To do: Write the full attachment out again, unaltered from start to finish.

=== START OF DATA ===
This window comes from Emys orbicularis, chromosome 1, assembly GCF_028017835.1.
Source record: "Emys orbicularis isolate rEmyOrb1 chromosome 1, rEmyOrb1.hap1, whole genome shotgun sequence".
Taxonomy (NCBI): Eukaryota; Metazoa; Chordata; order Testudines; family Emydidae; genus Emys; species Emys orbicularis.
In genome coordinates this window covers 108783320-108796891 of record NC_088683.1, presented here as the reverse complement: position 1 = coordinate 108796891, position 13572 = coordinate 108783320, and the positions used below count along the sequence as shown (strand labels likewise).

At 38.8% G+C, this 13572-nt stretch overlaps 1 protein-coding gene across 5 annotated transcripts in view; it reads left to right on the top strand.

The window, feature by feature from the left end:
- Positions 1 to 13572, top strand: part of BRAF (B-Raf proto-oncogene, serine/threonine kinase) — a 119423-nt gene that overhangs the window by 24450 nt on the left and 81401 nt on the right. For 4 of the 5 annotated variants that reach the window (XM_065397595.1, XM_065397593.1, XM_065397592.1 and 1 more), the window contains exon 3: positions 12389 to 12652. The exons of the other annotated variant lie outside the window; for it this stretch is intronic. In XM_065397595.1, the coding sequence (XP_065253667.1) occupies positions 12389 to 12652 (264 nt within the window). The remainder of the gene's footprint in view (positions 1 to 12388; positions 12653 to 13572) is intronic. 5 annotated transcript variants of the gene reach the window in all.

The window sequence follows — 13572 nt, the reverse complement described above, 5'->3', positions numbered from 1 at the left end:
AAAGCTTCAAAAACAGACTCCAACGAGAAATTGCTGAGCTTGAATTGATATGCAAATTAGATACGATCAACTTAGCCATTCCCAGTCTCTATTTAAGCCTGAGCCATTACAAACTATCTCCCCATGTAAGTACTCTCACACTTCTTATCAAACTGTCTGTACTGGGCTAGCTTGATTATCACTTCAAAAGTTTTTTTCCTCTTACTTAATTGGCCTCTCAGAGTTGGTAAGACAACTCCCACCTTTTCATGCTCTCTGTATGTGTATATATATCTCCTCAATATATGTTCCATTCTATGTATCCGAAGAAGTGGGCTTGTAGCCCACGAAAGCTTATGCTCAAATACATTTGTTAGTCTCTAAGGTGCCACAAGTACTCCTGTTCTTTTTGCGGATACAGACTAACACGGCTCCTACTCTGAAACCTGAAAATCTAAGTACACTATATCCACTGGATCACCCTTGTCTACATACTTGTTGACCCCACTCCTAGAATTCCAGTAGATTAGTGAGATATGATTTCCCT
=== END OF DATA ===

This window comes from Emys orbicularis, chromosome 1, assembly GCF_028017835.1.
Source record: "Emys orbicularis isolate rEmyOrb1 chromosome 1, rEmyOrb1.hap1, whole genome shotgun sequence".
Taxonomy (NCBI): Eukaryota; Metazoa; Chordata; order Testudines; family Emydidae; genus Emys; species Emys orbicularis.
In genome coordinates this window covers 108783320-108796891 of record NC_088683.1, presented here as the reverse complement: position 1 = coordinate 108796891, position 13572 = coordinate 108783320, and the positions used below count along the sequence as shown (strand labels likewise).

At 38.8% G+C, this 13572-nt stretch overlaps 1 protein-coding gene across 5 annotated transcripts in view; it reads left to right on the top strand.

The window, feature by feature from the left end:
- Positions 1 to 13572, top strand: part of BRAF (B-Raf proto-oncogene, serine/threonine kinase) — a 119423-nt gene that overhangs the window by 24450 nt on the left and 81401 nt on the right. For 4 of the 5 annotated variants that reach the window (XM_065397595.1, XM_065397593.1, XM_065397592.1 and 1 more), the window contains exon 3: positions 12389 to 12652. The exons of the other annotated variant lie outside the window; for it this stretch is intronic. In XM_065397595.1, the coding sequence (XP_065253667.1) occupies positions 12389 to 12652 (264 nt within the window). The remainder of the gene's footprint in view (positions 1 to 12388; positions 12653 to 13572) is intronic. 5 annotated transcript variants of the gene reach the window in all.

The window sequence follows — 13572 nt, the reverse complement described above, 5'->3', positions numbered from 1 at the left end:
AAAGCTTCAAAAACAGACTCCAACGAGAAATTGCTGAGCTTGAATTGATATGCAAATTAGATACGATCAACTTAGCCATTCCCAGTCTCTATTTAAGCCTGAGCCATTACAAACTATCTCCCCATGTAAGTACTCTCACACTTCTTATCAAACTGTCTGTACTGGGCTAGCTTGATTATCACTTCAAAAGTTTTTTTCCTCTTACTTAATTGGCCTCTCAGAGTTGGTAAGACAACTCCCACCTTTTCATGCTCTCTGTATGTGTATATATATCTCCTCAATATATGTTCCATTCTATGTATCCGAAGAAGTGGGCTTGTAGCCCACGAAAGCTTATGCTCAAATACATTTGTTAGTCTCTAAGGTGCCACAAGTACTCCTGTTCTTTTTGCGGATACAGACTAACACGGCTCCTACTCTGAAACCTGAAAATCTAAGTACACTATATCCACTGGATCACCCTTGTCTACATACTTGTTGACCCCACTCCTAGAATTCCAGTAGATTAGTGAGATATGATTTCCCT